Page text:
Dir: Gerard Johnstone (2014)
New Zealand rejoice! After this year’s rather brilliant What We Do In The Shadows comes this incredibly funny Peter Jackson inspired comic/horror by first timer Gerard Johnstone. Housebound gets the balance between the two genres just right as the troubled and angry young Kylie (Morgana O’Reilly) is sent home under house arrest to her mother’s creepy old woodland home after trying to rob an ATM; But when Kylie catches her mother telling ghost stories on the local radio call in show, things in the house take a turn for the worst.
Like most Kiwis, Housebound has some seriously bizarre ramshackle charm. It’s camera, twisting and turning around the labyrinthian house, owes as much to the old haunted mansion flicks as it does to the post Scream teen slashers. It’s obviously set in the modern world but with a fair grasp of ancient horror conventions and an odd timeless quality; Perhaps Kylie’s electronic ankle monitor is the newest object in the house?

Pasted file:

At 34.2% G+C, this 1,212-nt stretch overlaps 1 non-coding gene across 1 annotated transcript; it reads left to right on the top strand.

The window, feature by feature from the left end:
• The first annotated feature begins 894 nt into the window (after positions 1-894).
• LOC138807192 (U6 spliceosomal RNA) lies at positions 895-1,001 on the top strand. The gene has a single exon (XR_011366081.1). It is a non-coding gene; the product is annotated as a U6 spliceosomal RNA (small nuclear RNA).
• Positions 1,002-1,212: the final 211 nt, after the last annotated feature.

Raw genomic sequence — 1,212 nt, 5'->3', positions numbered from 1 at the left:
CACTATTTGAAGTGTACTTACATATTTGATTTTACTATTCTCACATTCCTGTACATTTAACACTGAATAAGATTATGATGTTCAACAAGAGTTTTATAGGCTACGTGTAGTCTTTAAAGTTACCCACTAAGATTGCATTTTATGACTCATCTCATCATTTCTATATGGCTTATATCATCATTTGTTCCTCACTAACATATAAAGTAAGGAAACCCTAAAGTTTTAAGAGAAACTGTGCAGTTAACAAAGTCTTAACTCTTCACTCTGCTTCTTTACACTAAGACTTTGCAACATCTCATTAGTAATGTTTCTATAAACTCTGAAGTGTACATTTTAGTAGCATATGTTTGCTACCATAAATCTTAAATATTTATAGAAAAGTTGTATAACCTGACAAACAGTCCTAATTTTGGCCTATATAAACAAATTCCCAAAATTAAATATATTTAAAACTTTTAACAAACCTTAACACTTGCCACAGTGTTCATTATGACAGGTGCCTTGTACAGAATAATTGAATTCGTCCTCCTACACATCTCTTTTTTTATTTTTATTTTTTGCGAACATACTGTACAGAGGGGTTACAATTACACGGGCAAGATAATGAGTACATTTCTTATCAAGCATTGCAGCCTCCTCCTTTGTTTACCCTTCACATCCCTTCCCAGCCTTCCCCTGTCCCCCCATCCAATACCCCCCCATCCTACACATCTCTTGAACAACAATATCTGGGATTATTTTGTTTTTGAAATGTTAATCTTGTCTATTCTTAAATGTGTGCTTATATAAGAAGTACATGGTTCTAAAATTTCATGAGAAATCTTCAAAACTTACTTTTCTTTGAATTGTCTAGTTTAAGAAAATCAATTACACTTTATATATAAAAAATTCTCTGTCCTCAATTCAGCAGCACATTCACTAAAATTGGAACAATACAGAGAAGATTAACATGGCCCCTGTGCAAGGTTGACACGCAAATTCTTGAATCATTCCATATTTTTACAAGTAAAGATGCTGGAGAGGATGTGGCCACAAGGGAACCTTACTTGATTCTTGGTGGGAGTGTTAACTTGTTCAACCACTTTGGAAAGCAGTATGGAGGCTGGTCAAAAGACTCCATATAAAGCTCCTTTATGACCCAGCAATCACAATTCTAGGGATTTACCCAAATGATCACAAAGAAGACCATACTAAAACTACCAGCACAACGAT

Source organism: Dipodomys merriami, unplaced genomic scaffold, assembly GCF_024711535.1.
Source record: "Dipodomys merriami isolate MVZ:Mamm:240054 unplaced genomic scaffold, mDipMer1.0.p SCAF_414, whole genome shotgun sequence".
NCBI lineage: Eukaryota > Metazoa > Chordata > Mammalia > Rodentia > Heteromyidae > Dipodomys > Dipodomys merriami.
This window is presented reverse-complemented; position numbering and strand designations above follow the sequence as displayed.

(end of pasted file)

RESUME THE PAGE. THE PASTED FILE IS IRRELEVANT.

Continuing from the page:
Johnstone knows how to pilfer from 80’s comedy too, making his leading lady a complex, intelligent brooding bad ass. O’Reilly is great in her role, relishing the endless chances to knowingly subvert the final act boredom that should infiltrate the very type of film Housebound is. But as soon as the things that go bump in the night start doing exactly that, we’re taken in to a crazy alternative Hammer horror world where a metal clothes horse or a teddy bear are as dangerous as the gun wielding maniac next-door.
Johnstone swings from laughs to frights within a heartbeat and although Housebound arguably sets itself as a comedy first, there are quite a few perfectly timed jumps and a weirdly unsettling atmosphere. kylie’s blabbermouth mother (an excellent Rima Te Wiata) gets most of the films laughs, playing right up against her daughter’s oh-yah-whatever-ness as she attempts to unravel the mysteries of the family home. There’s ridiculous Stephen King like twists, goofy, left field made for TV humour and plenty of crimson blood in the final act but the greatest thing about Housebound is its gleeful schizophrenia, darting between drama, comedy, thriller and horror like a bat in the night. You won’t think too much about it after, but its bloody good fun.